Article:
Disk (HDD, SSD, etc.) Enterprise SSDs (as fast as possible).

Find out more about each component.

Large workload

Recommendations below are for more than 10 users or when processing 100 million - 1 billion rows of data.

ComponentRecommendation
Browser We strongly recommend using Chrome.
Operating System (OS)

Windows 64-bit (10), Server 2012 64-bit, 2016 64-bit.

Processor (CPU)

16 virtual cores, equivalent of Duel Intel Quad Core CPUs.

Memory (RAM) 16 GB dedicated for Aperture Data Studio usage. You may require more (e.g. 24 GB) for OS and any other software.
Disk (HDD, SSD, etc.) Enterprise Provisioned SSDs (as fast as possible).

Find out more about each component.

Virtual machines

For smaller datasets, Aperture Data Studio can be easily run on a virtual machine (VM). For larger datasets or intensive usage, it’s worth taking the following into account to ensure maximum performance:

  • VM should be allocated with dedicated CPUs. This ensures that the full performance is available to Aperture Data Studio rather than potentially decreasing performance that comes with having the CPUs resources shared across multiple VMs or applications on the server.
  • If possible, enable directly attached storage for the VM. Most VMs are used as quick builds based on sharing hardware resources which can have a negative impact on performance for a database storage engine like Aperture Data Studio.
  • Where a physical disk is shared between VMs on a host, multiple processes trying to access the disk across those VMs can lead to high contention, significantly impacting Data Studio’s performance.
    For best performance, we recommend that storage is dedicated to the VM hosting Data Studio’s database.

For particularly large datasets, we recommend using a dedicated server instead of a VM.

Testing results

Overview

We ran a selection of pre-defined workflows on different amounts of RAM to check the optimum amount for the JVM. This then allowed us to derive more consistency for gaining comparison statistics from different instances by eliminating one of the variables that can be introduced.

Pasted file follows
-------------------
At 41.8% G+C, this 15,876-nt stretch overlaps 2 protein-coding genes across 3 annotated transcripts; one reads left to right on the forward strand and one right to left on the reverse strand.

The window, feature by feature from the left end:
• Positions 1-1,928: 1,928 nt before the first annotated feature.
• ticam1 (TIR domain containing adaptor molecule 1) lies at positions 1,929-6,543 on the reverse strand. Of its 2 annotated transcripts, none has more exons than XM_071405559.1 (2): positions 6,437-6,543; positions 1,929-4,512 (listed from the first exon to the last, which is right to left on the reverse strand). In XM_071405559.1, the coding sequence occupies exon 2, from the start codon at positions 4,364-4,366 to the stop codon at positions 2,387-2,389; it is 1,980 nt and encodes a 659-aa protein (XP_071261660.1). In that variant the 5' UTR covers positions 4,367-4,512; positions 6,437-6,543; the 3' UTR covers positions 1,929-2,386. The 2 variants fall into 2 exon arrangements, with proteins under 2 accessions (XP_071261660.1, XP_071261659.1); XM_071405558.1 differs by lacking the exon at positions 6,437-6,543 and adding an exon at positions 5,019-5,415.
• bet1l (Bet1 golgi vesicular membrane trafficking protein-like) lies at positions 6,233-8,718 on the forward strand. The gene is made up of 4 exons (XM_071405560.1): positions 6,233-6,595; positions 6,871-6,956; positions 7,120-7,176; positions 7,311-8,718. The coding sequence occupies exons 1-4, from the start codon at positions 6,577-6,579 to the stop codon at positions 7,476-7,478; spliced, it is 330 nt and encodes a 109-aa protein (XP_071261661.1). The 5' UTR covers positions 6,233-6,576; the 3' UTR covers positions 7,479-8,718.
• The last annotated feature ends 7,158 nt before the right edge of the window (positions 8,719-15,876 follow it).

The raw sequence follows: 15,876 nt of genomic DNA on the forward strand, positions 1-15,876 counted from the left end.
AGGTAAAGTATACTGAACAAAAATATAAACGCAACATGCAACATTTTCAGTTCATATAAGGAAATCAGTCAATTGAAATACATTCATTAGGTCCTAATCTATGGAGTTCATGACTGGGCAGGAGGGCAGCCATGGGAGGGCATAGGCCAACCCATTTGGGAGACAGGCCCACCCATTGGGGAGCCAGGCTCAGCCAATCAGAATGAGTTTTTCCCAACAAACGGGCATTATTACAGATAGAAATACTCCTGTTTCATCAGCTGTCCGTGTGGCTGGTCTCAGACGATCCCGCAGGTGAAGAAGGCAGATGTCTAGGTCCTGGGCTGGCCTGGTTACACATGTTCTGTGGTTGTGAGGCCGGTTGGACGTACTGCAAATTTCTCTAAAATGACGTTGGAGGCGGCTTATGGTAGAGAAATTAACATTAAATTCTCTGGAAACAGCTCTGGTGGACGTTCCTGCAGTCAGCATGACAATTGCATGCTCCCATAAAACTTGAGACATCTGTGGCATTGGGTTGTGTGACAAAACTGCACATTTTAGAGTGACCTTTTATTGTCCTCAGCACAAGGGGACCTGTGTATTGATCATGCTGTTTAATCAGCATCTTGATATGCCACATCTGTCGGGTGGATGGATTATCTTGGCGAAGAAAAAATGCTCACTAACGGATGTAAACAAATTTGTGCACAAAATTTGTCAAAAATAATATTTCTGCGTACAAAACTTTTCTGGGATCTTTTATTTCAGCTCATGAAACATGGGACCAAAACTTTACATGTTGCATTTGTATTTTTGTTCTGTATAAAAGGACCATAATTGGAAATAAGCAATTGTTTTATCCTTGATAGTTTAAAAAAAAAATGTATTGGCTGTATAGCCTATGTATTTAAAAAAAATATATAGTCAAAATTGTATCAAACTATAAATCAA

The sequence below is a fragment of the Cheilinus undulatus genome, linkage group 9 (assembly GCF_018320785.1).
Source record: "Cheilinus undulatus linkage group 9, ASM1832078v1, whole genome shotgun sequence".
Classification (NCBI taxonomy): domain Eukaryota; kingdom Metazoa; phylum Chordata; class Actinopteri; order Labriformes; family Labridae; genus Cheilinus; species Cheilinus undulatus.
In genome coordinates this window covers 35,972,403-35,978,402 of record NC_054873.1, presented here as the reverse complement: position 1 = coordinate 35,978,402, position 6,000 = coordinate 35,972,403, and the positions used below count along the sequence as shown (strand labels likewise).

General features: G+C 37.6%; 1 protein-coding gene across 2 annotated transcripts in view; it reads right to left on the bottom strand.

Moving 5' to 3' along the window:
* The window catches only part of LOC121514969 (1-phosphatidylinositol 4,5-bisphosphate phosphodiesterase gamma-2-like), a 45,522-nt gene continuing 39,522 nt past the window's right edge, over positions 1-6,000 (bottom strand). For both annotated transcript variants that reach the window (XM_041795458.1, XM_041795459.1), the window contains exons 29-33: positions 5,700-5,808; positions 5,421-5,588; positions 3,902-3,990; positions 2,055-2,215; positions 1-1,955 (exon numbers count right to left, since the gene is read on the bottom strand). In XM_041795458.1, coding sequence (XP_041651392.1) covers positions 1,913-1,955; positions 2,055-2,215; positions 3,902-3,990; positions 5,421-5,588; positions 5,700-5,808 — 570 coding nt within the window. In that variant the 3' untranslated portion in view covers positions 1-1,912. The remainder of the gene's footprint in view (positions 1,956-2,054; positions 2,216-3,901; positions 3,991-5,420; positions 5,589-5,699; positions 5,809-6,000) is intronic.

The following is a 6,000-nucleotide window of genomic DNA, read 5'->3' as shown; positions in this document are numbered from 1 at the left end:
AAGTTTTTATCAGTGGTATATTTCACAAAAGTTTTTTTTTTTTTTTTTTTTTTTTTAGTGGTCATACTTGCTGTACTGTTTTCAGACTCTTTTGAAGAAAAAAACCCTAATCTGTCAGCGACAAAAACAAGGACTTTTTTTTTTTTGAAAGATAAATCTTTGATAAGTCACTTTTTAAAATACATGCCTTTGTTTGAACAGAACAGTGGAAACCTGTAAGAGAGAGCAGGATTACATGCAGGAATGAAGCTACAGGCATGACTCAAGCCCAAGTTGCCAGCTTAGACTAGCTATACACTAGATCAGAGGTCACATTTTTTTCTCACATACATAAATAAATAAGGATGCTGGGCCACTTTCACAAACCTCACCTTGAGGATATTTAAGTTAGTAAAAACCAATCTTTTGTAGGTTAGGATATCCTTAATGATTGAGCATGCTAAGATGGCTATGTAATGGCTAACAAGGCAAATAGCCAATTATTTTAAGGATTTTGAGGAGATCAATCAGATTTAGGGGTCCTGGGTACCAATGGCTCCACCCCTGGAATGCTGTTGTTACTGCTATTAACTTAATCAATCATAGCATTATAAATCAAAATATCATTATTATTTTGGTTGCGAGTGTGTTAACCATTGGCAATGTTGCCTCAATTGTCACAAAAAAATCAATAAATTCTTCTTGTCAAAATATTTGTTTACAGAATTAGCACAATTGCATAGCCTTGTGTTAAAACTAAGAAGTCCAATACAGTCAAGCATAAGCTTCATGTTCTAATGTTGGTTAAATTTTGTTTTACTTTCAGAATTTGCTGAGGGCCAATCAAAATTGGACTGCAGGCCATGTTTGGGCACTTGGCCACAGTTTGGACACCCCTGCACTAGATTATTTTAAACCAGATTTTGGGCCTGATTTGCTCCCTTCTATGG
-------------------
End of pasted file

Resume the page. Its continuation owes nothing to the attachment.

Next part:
We also ran a predefined suite of tests on various machines from Azure and AWS to get some basic hardware recommendations. Two machines from Azure and two machines from AWS were used. Our focus was on checking the impact on disks. 

RAM specific testing

From the tests and results below, we’ve determined that 16 GB of RAM is optimum for all these processes as well as loading/profiling.

Workflow test

These workflows were run with a set of data that was created using our data generator. It contains 10 columns, 10 million rows and the data is fairly unique, made to resemble customer record data (Firstname, Lastname, Order ID etc.).

The aim of these workflows was to test some of the most commonly used steps, checking the performance with varying amounts of RAM. In these tests, we covered Validation, Table lookups, Transformations, Exporting, Joins and Sorting.

Workflow1:

 

Workflow2:

 

Workflow3:

Test results

RAM 4 GB 8 GB 16 GB 32 GB 64 GB 128 GB
Workflow1 00:28:38 00:28:09 00:28:00 00:28:16 00:28:23 00:28:37
Workflow2 02:39:02 02:19:10 02:16:28 02:16:58 02:16:41 02:14:50
Workflow3 00:06:00 00:05:58 00:06:03 00:06:10 00:06:10 00:06:41

 

Predefined tests

On each environment, the following were run:

  • Load test - 100 million rows x 45 columns test file (same spec as used in load testing, generated on each machine)
  • Profile test - 100 million rows x 45 columns test file (same spec as used in load testing, generated on each machine)
  • Workflow1, run with diagnostic data (10 million rows x 10 columns) and Firstnames:



  • Workflow2, run with diagnostic data (10 million rows x 10 columns) and Firstnames:



Note that after the execution of Workflow1 was complete, we’ve deleted all loaded data before running the next workflow. Also, after we were done with a suite of tests, we’ve deleted the entire database and started with a new one for the next suite.

Azure results

Azure VM specifications

Instance1: DS4_V2
By default, Data Studio uses an optimized maximum of 16 GB but this instance comes with the default size of 28 GB which was not changed.

  • 8 cores
  • 24 GB RAM
  • Standard storage

Instance2: DS4_V2
By default, Data Studio uses an optimized maximum of 16 GB but this instance comes with the default size of 28 GB which was not changed.

  • 8 cores
  • 24 GB RAM
  • Premium storage

Test run (averages)

  Load time Profile time Total time Workflow1 Workflow2
Instance1 (Standard) 02:21:15  03:25:57  05:47:12  00:38:07 02:12:06
Instance2 (Premium)  00:43:55  02:05:47  02:49:42  00:34:21  02:11:31 


AWS results

AWS VM specifications

Instance3: d2.2xlarge
By default, Data Studio uses an optimized maximum of 16 GB but this instance comes with the default size of 61 GB which was not changed.

  • 8 Cores
  • 61 GB RAM
  • Standard HDD

Instance4: d2.2xlarge
By default, Data Studio uses an optimized maximum of 16 GB but this instance comes with the default size of 61 GB which was not changed.

  • 8 Cores
  • 61 GB RAM
  • EBS (Provisioned SSDs)


Test run (averages)

  Load time Profile time Total time Workflow1 Workflow2 
Instance3 (Standard) 00:59:45 04:21:12  05:20:57  00:35:03  02:01:13 

Instance4 (EBS Provisioned SSDs)

01:04:27  03:24:41  04:29:08  00:33:57  01:59:46